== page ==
Q: How much of the financial information should we share with our employees?
A: Many have argued this point both ways at our management conferences. I personally believe you should share only the information they need to do their job, or to understand their compensation plan. Now, this of course depends on their position. Senior management and shareholders (if an ESOP or partnership) needs detailed financial reports, but beyond that, a summary of how the company is doing overall is generally best.
I’m also not a fan of sharing detailed financial information with those who don’t understand it. In other words, unless the employee truly knows gross and net profit variables, where expenses should be on the P&L, what a balance sheet reflects, what accrual based accounting is, impact of WIP, depreciation, tax implications, etc. then spare them and yourself from the confusion it generally creates.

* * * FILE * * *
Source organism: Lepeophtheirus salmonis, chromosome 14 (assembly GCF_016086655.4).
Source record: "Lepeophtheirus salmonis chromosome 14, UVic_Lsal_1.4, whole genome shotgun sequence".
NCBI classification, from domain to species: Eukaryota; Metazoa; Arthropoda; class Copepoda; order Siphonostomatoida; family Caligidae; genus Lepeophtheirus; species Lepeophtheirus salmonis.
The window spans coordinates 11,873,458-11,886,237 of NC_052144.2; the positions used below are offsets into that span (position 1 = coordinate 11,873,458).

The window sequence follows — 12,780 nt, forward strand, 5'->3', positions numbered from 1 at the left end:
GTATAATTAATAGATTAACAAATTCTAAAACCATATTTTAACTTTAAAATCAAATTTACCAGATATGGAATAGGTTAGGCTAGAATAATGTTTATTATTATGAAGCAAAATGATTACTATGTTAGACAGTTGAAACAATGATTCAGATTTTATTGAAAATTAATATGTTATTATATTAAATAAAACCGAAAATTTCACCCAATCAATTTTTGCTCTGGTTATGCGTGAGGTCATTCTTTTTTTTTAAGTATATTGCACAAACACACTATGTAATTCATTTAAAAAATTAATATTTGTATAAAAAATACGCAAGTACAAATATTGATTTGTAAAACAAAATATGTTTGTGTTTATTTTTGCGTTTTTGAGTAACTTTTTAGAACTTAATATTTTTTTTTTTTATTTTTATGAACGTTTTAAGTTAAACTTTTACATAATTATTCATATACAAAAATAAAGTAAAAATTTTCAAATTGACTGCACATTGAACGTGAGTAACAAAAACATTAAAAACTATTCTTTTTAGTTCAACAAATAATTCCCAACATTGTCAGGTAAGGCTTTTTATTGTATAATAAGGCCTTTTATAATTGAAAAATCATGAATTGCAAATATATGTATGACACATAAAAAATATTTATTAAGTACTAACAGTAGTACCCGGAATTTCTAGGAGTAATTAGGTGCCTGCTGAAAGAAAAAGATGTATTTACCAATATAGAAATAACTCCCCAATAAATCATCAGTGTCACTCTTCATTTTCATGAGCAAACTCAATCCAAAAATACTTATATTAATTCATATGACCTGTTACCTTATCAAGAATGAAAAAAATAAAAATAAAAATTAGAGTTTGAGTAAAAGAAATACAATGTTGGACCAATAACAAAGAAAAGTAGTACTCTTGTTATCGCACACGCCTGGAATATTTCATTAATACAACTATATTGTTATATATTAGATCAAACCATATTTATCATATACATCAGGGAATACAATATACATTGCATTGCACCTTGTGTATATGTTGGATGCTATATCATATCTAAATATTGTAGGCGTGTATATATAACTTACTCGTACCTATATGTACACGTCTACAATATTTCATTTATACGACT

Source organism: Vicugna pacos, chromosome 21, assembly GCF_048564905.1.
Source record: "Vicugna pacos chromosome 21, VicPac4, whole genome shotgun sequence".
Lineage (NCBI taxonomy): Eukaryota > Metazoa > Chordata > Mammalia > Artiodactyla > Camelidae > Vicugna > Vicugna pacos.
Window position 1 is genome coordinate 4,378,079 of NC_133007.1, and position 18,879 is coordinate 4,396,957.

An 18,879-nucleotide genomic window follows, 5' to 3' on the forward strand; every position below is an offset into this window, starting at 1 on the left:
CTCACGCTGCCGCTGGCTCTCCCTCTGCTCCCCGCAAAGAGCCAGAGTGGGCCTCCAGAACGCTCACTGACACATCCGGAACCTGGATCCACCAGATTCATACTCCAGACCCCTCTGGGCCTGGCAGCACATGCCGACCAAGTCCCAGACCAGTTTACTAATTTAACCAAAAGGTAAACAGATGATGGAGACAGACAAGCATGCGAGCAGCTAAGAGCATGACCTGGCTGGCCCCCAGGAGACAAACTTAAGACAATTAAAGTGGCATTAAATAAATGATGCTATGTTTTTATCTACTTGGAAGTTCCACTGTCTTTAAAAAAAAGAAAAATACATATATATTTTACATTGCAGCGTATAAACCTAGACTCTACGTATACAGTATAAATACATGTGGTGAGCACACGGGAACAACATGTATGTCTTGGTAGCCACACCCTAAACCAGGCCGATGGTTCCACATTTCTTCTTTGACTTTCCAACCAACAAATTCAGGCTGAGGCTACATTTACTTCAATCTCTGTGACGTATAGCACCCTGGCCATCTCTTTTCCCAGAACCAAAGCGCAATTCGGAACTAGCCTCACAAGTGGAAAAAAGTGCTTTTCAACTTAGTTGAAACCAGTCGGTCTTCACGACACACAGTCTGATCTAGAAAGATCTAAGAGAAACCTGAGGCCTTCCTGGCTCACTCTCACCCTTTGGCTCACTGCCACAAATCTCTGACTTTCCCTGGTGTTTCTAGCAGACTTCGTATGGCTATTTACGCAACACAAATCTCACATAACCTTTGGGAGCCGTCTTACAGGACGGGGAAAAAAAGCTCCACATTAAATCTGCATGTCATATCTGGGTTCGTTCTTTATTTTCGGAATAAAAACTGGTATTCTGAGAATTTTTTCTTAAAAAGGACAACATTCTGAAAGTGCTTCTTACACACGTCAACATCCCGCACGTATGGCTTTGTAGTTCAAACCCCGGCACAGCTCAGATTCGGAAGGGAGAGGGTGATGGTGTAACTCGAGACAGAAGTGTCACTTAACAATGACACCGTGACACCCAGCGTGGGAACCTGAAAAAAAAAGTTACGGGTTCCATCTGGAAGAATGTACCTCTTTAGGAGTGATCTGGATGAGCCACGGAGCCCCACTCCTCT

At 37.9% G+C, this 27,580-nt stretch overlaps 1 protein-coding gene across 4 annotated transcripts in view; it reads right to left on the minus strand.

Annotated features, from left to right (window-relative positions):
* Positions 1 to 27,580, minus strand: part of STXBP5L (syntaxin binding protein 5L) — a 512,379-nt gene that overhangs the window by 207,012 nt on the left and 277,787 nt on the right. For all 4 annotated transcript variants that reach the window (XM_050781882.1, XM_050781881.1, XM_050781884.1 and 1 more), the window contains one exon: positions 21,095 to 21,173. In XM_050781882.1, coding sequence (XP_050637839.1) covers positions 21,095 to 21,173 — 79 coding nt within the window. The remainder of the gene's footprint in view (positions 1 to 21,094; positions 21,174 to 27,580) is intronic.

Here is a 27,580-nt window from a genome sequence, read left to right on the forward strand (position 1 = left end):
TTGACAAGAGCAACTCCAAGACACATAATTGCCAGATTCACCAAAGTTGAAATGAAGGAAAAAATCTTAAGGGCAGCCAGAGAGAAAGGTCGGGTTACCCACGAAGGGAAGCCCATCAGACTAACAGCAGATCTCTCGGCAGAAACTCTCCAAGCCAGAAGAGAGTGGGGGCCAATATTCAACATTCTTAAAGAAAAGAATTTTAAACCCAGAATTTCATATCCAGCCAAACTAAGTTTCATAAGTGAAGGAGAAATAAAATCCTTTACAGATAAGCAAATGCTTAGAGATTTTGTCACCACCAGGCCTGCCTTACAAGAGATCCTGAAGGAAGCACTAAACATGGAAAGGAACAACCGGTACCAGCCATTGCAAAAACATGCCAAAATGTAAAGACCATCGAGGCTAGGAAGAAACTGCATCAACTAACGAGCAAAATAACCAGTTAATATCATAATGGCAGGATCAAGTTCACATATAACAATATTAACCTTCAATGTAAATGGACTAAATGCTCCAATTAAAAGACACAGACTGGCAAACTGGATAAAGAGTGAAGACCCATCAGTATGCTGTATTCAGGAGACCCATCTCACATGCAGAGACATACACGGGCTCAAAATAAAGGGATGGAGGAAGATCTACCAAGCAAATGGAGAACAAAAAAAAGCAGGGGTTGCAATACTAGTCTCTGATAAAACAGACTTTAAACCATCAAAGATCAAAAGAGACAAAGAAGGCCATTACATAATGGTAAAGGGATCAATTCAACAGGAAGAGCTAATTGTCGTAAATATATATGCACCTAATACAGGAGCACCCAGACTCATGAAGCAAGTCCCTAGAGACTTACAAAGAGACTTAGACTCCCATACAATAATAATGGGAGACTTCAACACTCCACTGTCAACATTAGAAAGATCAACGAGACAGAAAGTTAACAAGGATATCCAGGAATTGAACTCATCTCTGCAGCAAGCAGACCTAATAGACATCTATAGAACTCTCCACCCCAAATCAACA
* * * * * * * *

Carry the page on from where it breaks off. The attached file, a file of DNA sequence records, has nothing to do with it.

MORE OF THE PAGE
Unfortunately I’ve seen more harm than good come from sharing too much information. A recent example was a member company had one unusually good year and shared the information with the entire company as a way to celebrate. That created a steady stream of requests for wage increases rather than the desired outcome. The employees didn’t recall the two prior years when the owner had to invest personal funds to meet payroll on occasion. Maybe I’ve just seen too many examples of sharing the details backfire, but that’s my opinion. CW